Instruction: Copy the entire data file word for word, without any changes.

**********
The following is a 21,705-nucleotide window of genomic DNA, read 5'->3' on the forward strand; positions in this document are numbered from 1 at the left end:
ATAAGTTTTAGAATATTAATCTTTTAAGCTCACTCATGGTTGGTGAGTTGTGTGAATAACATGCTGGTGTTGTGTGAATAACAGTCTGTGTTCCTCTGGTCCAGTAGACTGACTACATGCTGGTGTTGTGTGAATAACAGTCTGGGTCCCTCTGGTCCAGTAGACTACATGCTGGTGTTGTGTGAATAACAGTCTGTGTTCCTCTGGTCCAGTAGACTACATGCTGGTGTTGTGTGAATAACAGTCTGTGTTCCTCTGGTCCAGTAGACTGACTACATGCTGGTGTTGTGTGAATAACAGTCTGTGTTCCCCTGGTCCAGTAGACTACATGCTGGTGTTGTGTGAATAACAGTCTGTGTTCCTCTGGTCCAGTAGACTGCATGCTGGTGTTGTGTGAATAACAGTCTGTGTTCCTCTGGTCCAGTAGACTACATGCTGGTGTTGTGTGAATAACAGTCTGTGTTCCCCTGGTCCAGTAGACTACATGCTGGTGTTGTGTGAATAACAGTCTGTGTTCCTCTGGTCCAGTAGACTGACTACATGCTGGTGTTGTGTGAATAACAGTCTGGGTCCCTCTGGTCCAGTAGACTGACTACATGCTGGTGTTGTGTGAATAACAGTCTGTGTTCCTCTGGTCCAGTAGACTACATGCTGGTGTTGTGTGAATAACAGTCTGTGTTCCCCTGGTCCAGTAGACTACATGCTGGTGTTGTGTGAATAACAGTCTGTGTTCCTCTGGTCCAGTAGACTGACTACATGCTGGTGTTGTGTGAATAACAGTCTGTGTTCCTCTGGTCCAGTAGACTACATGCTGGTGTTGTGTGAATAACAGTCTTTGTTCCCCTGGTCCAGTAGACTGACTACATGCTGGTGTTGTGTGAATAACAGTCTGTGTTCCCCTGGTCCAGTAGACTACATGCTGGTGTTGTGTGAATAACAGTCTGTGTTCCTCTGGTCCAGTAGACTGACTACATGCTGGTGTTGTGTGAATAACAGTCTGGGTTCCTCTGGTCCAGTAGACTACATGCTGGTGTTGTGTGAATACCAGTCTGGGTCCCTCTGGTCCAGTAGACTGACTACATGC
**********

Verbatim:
The following is a 21,705-nucleotide window of genomic DNA, read 5'->3' on the forward strand; positions in this document are numbered from 1 at the left end:
ATAAGTTTTAGAATATTAATCTTTTAAGCTCACTCATGGTTGGTGAGTTGTGTGAATAACATGCTGGTGTTGTGTGAATAACAGTCTGTGTTCCTCTGGTCCAGTAGACTGACTACATGCTGGTGTTGTGTGAATAACAGTCTGGGTCCCTCTGGTCCAGTAGACTACATGCTGGTGTTGTGTGAATAACAGTCTGTGTTCCTCTGGTCCAGTAGACTACATGCTGGTGTTGTGTGAATAACAGTCTGTGTTCCTCTGGTCCAGTAGACTGACTACATGCTGGTGTTGTGTGAATAACAGTCTGTGTTCCCCTGGTCCAGTAGACTACATGCTGGTGTTGTGTGAATAACAGTCTGTGTTCCTCTGGTCCAGTAGACTGCATGCTGGTGTTGTGTGAATAACAGTCTGTGTTCCTCTGGTCCAGTAGACTACATGCTGGTGTTGTGTGAATAACAGTCTGTGTTCCCCTGGTCCAGTAGACTACATGCTGGTGTTGTGTGAATAACAGTCTGTGTTCCTCTGGTCCAGTAGACTGACTACATGCTGGTGTTGTGTGAATAACAGTCTGGGTCCCTCTGGTCCAGTAGACTGACTACATGCTGGTGTTGTGTGAATAACAGTCTGTGTTCCTCTGGTCCAGTAGACTACATGCTGGTGTTGTGTGAATAACAGTCTGTGTTCCCCTGGTCCAGTAGACTACATGCTGGTGTTGTGTGAATAACAGTCTGTGTTCCTCTGGTCCAGTAGACTGACTACATGCTGGTGTTGTGTGAATAACAGTCTGTGTTCCTCTGGTCCAGTAGACTACATGCTGGTGTTGTGTGAATAACAGTCTTTGTTCCCCTGGTCCAGTAGACTGACTACATGCTGGTGTTGTGTGAATAACAGTCTGTGTTCCCCTGGTCCAGTAGACTACATGCTGGTGTTGTGTGAATAACAGTCTGTGTTCCTCTGGTCCAGTAGACTGACTACATGCTGGTGTTGTGTGAATAACAGTCTGGGTTCCTCTGGTCCAGTAGACTACATGCTGGTGTTGTGTGAATACCAGTCTGGGTCCCTCTGGTCCAGTAGACTGACTACATGC